1
$\begingroup$

I am a muslim and there is ramadan going on. The last 10 days of ramadan are really special, and in one of these 10 days there is one special night that no one knows about.
The special day is more likely to happen on the odd nights, but it can be on any day.

How can the probability of a given day being the special day be modelled statistically?

My logic: Since we know it needs to fall in one of the 10 days and these all equally likely to land on any day. So the probability of that happening is 10%. I would think the binomial theorem would play a role because either it happens that day or it doesn't. But when I calculated it all the way to n =9 (0 included) my probability got really low as I approached the last day.

$\endgroup$
  • $\begingroup$ Do you know/can assume there is only one “special night” or could there be several? $\endgroup$ – Gala Jul 31 '13 at 6:29
  • $\begingroup$ there is only one in those 10 days. 100%. like I want to know what is the prob itll be today. if not today what is the prob having it tomm. $\endgroup$ – MathGeek Jul 31 '13 at 6:34
  • $\begingroup$ It seems that what you are looking for might be the hypergeometric distribution. $\endgroup$ – Gala Jul 31 '13 at 6:45
  • 2
    $\begingroup$ The meaning of "probability" depends on context. Could you please clarify, then, what is known at the point you wish to compute probabilities? For instance, do you wish to model the probability that tomorrow is the special day given that the special day has not yet occurred? $\endgroup$ – whuber Jul 31 '13 at 15:20
2
$\begingroup$

As @whuber notes, there are one or two ambiguities in the question.

I would think the binomial theorem would play a role because either it happens that day or it doesn't

First of all, the binomial distribution isn't relevant, so far as I can see. The binomial distribution could be used to model the number of special days in the last 10 days, if there were a fixed, and independent, probability, of each day being special. But we know that there's exactly one special day, so the binomial distribution does not apply.

Second, there seem to be two principal quantities of interest:

  • $\rm{Pr}_n(T=t)$, the probability of day $t$ being the special day (given it hasn't happened already), with $n$ days left, where $1 \le t \le n$.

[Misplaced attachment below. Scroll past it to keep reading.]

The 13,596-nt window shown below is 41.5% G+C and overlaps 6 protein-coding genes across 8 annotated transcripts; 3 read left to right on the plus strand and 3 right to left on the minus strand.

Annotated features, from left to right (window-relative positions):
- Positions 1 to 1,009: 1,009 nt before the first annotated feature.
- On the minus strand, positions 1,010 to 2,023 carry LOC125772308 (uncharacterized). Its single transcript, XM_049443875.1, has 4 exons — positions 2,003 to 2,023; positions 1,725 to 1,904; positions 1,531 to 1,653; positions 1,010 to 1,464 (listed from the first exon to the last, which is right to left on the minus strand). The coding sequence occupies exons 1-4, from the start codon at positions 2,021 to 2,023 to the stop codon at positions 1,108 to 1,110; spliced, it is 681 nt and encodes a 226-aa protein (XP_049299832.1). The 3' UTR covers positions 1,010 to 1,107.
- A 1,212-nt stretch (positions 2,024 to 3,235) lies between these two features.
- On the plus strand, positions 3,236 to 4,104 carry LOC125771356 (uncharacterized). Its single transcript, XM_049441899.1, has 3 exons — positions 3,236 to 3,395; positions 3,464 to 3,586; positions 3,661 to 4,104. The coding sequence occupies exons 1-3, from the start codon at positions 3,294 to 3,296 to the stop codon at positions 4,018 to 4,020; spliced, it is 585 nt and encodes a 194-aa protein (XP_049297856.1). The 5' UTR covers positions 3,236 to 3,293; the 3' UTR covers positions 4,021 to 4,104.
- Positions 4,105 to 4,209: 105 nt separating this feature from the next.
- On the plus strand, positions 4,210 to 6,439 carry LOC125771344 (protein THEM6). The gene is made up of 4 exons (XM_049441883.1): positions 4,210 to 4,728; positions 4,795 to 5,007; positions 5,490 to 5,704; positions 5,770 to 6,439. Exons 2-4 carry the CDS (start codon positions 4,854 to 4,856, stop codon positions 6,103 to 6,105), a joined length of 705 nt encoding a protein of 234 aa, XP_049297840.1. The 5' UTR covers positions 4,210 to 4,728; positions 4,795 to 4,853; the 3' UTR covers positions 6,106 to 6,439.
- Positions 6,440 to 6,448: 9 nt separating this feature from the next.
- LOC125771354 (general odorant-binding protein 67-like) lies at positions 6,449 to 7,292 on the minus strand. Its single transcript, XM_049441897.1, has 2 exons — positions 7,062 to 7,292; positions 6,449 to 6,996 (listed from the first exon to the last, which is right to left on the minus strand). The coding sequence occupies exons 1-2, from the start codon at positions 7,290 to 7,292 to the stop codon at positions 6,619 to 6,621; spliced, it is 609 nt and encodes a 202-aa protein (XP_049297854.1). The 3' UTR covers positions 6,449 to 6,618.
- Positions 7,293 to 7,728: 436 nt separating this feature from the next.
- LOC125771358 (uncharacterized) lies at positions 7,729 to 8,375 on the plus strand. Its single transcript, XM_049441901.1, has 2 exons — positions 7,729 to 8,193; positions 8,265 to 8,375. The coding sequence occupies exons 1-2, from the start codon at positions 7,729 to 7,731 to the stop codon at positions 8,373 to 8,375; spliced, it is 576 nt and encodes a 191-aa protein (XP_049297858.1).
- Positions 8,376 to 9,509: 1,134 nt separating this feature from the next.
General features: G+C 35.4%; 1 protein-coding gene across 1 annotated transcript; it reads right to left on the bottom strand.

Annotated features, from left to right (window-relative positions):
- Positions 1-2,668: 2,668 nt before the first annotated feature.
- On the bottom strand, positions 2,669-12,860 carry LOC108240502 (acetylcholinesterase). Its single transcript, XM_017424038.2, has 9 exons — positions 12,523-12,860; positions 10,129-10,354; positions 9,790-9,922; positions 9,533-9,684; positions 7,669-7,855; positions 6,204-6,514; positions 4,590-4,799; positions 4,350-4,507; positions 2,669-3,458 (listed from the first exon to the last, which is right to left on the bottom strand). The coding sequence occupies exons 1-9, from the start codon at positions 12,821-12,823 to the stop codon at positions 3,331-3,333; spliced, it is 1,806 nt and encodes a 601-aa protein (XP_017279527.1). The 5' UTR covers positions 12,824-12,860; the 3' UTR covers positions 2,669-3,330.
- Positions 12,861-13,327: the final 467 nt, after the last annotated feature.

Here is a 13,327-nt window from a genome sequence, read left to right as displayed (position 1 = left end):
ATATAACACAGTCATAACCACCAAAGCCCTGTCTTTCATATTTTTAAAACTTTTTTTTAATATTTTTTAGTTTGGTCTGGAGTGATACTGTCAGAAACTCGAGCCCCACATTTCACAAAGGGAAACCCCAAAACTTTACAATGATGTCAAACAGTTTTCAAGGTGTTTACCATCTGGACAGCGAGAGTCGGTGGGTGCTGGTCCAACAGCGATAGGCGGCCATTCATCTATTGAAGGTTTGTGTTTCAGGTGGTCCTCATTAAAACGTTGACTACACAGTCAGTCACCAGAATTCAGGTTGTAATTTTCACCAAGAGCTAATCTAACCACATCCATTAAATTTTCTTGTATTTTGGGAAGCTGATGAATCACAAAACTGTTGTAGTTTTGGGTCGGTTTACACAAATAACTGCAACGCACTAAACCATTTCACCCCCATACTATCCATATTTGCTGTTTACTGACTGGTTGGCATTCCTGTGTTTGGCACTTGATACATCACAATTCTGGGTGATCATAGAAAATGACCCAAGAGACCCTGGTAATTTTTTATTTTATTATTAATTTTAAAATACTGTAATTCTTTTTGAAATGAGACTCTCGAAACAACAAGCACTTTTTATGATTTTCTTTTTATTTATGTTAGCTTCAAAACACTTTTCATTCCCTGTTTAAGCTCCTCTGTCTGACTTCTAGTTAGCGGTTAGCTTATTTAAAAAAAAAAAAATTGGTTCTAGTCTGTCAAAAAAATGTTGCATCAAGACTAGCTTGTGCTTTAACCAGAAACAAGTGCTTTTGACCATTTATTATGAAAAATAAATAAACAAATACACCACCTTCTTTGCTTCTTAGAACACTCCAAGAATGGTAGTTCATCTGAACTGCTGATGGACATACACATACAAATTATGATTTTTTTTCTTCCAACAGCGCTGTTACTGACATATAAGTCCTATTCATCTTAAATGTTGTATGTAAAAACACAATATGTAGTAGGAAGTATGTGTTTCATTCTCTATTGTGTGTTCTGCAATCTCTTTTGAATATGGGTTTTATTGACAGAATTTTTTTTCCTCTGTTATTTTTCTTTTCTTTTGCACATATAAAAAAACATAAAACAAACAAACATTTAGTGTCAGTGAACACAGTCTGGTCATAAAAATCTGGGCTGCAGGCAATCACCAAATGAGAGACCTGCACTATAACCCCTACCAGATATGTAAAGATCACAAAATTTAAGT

• $\rm{Pr}_n(T\le t)$, the probability of the special day occurring on or before day $t$ (given it hasn't happened already), with $n$ days left, where once again $1 \le t \le n$. This probability is known as the "cumulative" probability.

Given these two quantities, we can, for example, work out the probability that tomorrow is the special day (given it hasn't happened already) by evaluating $\rm{Pr}_n(T=2)$.

In the simple case, $T$ is uniformly distributed, so $\rm{Pr}_n(T=t) = 1/n$, for $1 \le t \le n$, or $0$ otherwise. With $n=10$, as in your example, $\rm{Pr}_{10}(T=2) = 1/10$, simply by substituting $t=2$. However, with only 1 day left, $\rm{Pr}_1(T=2) = 0$, because $1 \le 2 \not\le 1$.

my probability got really low as I approached the last day.

Here, I think you are interested in the cumulative probability, the probability that the special day will occur on or before day $t$. Obviously this should $increase$ as $t$ gets closer to $n$. The way to calculate the cumulative probability is to calculate the probability of the special day not occurring by day $t$, and subtract this from 1 to get the probability of the special day occurring. We calculate the probability of the special day not occurring by day $t$ by multiplying together the chance of it not occurring on the first day (with $n$ days left) with the chance of it not occurring on the second day (i.e. on the first day of the remaining $n-1$ days left), and so on, resulting in $t$ multiplications altogether.

$$\begin{eqnarray*} \rm{Pr}_n(T\le 1) &=& 1 - (1-\rm{Pr}_n(T=1)) \\ &=& 1 - \frac{n-1}{n} \\ &=& \frac{1}{n} \\ \rm{Pr}_n(T\le 2) &=& 1 - (1-\rm{Pr}_n(T=1)) \times (1-\rm{Pr}_{n-1}(T=1)) \\ &=& 1 - \frac{n-1}{n} \times \frac{n-2}{n-1} \\ &=& 1 - \frac{n-2}{n} \\ &=& \frac{2}{n} \\ \rm{Pr}_n(T\le 3) &=& 1 - (1-\rm{Pr}_n(T=1)) \times (1-\rm{Pr}_{n-1}(T=1)) \times (1-\rm{Pr}_{n-2}(T=1)) \\ &=& 1 - \frac{n-1}{n} \times \frac{n-2}{n-1} \times \frac{n-3}{n-2} \\ &=& 1 - \frac{n-3}{n} \\ &=& \frac{3}{n} \;\;\mbox{and in general, for}\; t \le n\\ \rm{Pr}_n(T\le t) &=& \frac{t}{n} \end{eqnarray*}$$

To make things more explicit, in your case, with $n=10$, we have

$$\begin{eqnarray*} \rm{Pr}_{10}(T\le 1) &=& 1 - (1-\rm{Pr}_{10}(T=1)) \\ &=& 1 - \frac{9}{10} \\ &=& \frac{1}{10} \\ \rm{Pr}_{10}(T\le 2) &=& 1 - (1-\rm{Pr}_{10}(T=1)) \times (1-\rm{Pr}_9(T=1)) \\ &=& 1 - \frac{9}{10} \times \frac{8}{9} \\ &=& 1 - \frac{8}{10} \\ &=& \frac{2}{10} \\ \rm{Pr}_{10}(T\le 3) &=& 1 - (1-\rm{Pr}_{10}(T=1)) \times (1-\rm{Pr}_{9}(T=1)) \times (1-\rm{Pr}_{8}(T=1)) \\ &=& 1 - \frac{9}{10} \times \frac{8}{9} \times \frac{7}{8} \\ &=& 1 - \frac{7}{10} \\ &=& \frac{3}{10} \;\;\mbox{and in general, for}\; t \le 10\\ \rm{Pr}_n(T\le t) &=& \frac{t}{10} \end{eqnarray*}$$

Of course, this gives the probability of the special day happening by day 10 as 100%, which is reassuring!

The special day is more likely to happen on the odd nights, but it can be on any day.

You can generalize the argument to calculate cumulative probabilities in the case where $T$ is not uniform, but you won't end up with such a neat solution.

$\endgroup$

Your Answer

By clicking “Post Your Answer”, you agree to our terms of service, privacy policy and cookie policy

Not the answer you're looking for? Browse other questions tagged or ask your own question.